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For saving Nehru’s life, he won the first brave child award in 1958

Now 70, Harish Chand Mehra now lives in a dingy bylane in chandni chowk

New Delhi | Updated: January 27, 2014 11:29:07 pm
Mehra pulled Nehru away from tent that had caught fire. Mehra pulled Nehru away from tent that had caught fire.

Republic Day may mean a national holiday for most, but for Harish Chand Mehra, the day will always hold a special place. For it was over 50 years ago that Mehra, then 14, prompted the creation of the National Bravery Awards by saving Jawaharlal Nehru’s life.

He still remembers the incident like it happened yesterday. “It was on October 2, 1957, during the Ramlila celebrations in Old Delhi’s Ramlila Ground that Nehru along with some foreign delegates was watching the fireworks that preceded the function, when some sparks fell on the tent in which they were standing and it caught fire,” he says.

Without thinking twice, the young lad, then a Boy Scout assigned to Nehru’s stand, grabbed Nehru’s hand and pulled him towards the dais. “Then, I climbed onto one of the poles, and with my scouts’ knife cut off the burning portion of the tent,” Verma, now 70, remembers.

A few days later, Jagjivan Singh (then railways minister) awarded him a certificate. About three months later, his principal called him to his office and told him that he would be receiving the country’s first gallantry award for children.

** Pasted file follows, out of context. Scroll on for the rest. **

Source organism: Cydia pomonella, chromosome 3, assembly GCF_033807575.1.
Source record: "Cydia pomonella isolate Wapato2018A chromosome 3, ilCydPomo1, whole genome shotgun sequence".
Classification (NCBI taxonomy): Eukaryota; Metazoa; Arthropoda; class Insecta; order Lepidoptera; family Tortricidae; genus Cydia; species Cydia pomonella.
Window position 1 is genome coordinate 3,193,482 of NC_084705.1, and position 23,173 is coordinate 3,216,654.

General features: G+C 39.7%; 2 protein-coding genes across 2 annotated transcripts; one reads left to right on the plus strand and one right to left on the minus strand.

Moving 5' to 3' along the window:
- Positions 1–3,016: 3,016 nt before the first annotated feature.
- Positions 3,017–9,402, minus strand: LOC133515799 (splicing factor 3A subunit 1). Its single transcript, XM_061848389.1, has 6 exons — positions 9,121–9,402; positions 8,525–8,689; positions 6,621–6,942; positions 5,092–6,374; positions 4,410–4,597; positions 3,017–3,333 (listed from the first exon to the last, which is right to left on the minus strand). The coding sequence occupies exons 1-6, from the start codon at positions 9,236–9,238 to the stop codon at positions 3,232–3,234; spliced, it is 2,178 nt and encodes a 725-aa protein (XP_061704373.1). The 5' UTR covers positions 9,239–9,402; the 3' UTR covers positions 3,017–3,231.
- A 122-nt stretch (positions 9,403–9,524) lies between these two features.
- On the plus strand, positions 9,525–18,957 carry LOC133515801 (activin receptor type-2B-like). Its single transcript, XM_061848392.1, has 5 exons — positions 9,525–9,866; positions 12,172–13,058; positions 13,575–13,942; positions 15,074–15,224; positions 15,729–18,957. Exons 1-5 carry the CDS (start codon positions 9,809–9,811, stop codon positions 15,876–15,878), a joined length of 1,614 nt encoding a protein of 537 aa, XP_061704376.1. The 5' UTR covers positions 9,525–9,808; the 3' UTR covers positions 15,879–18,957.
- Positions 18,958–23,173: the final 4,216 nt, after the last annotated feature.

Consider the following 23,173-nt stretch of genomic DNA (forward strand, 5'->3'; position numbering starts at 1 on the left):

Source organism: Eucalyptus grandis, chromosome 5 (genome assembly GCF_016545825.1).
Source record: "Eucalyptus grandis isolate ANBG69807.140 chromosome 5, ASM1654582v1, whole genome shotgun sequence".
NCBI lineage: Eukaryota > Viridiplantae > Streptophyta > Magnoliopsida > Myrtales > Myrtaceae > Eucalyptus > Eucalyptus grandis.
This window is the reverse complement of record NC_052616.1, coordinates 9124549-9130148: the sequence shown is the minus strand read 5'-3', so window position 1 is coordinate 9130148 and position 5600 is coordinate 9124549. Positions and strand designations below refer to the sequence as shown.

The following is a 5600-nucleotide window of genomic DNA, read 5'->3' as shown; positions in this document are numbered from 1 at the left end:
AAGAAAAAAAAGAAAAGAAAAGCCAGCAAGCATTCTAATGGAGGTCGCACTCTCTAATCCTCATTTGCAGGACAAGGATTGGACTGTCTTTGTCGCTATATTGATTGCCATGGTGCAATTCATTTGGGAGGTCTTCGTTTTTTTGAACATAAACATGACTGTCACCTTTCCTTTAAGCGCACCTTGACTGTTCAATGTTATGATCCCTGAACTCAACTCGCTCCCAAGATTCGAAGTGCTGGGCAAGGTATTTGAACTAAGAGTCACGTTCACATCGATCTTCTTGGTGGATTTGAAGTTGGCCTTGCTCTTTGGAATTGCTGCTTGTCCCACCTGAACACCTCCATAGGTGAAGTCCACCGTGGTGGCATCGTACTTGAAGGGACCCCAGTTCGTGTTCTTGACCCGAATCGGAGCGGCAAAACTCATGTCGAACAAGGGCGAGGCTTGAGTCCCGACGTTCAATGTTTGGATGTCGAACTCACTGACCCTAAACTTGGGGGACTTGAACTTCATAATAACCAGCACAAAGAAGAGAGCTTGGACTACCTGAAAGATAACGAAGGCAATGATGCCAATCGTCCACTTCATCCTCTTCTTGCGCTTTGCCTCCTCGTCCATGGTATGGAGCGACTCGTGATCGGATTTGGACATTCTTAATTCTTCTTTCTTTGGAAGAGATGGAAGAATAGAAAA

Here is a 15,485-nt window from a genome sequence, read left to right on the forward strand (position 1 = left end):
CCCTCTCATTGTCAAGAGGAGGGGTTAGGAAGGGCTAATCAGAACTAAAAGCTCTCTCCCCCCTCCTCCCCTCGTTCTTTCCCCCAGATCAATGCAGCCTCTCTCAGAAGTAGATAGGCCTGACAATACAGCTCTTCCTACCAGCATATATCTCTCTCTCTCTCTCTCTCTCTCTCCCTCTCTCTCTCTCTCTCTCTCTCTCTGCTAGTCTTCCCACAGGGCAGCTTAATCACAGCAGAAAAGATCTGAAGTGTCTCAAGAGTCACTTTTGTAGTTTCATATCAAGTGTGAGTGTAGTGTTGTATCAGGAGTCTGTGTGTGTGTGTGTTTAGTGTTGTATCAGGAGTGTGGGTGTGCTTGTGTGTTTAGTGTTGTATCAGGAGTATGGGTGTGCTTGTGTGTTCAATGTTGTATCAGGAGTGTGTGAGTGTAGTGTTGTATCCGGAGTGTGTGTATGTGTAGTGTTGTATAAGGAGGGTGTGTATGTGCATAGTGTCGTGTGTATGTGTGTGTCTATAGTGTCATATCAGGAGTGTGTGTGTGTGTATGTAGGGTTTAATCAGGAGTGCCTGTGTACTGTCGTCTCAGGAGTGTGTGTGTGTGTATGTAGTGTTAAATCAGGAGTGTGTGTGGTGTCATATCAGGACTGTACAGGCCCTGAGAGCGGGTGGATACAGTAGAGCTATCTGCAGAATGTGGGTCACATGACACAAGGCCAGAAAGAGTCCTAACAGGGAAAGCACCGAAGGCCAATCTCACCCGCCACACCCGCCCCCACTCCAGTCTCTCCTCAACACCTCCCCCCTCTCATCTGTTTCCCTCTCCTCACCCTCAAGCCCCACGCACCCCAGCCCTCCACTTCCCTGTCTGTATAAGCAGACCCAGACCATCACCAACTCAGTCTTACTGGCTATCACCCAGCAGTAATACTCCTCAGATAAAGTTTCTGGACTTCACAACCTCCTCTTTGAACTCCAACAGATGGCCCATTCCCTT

The following year, on February 4, 1958, a special programme was organised to honour Mehra and he was presented the award by Nehru at Teen Murti Bhawan. “Nehru had said that I needed no introduction, as he was himself an eyewitness to the whole account. He said it would be better if we could have more children of undoubted courage,” Mehra recalls.

On January 26, 1959, Mehra led the Republic Day parade in the capital, becoming the first civilian to do so. And thus began the celebrations. But, that’s when the celebrations also ended for the young boy. Due to financial constraints, he was forced to quit his studies five years later. He worked as a clerk in UPSC, before being transferred to the controller of publications, where he served till he retired in February 2004.

“I am from a poor but reputed family. My father was a freedom fighter. The award made me think for a while that I was destined to do great things. But I guess I am just another ordinary guy,” says Mehra, who now lives with his family of 12 in a dingy bylane of Chandni Chowk.

His wife, Renu, however, disagrees. “I remember about two decades ago, there was a big fire at Kasturba hospital. He went inside the hospital and single-handedly saved the lives of many children by pulling them out. He can’t help it. He sees someone who needs help, he goes, without caring about his life. Not many people do that,” she says.

Mehra’s only regret is that the government didn’t help him enough. “Each year, 24 children win these awards and then they are forgotten. No one knows what happens to them. I had suggested ICCW to form a committee to track the children and help them out with aids and scholarships, so that they don’t end up like me,” he says.

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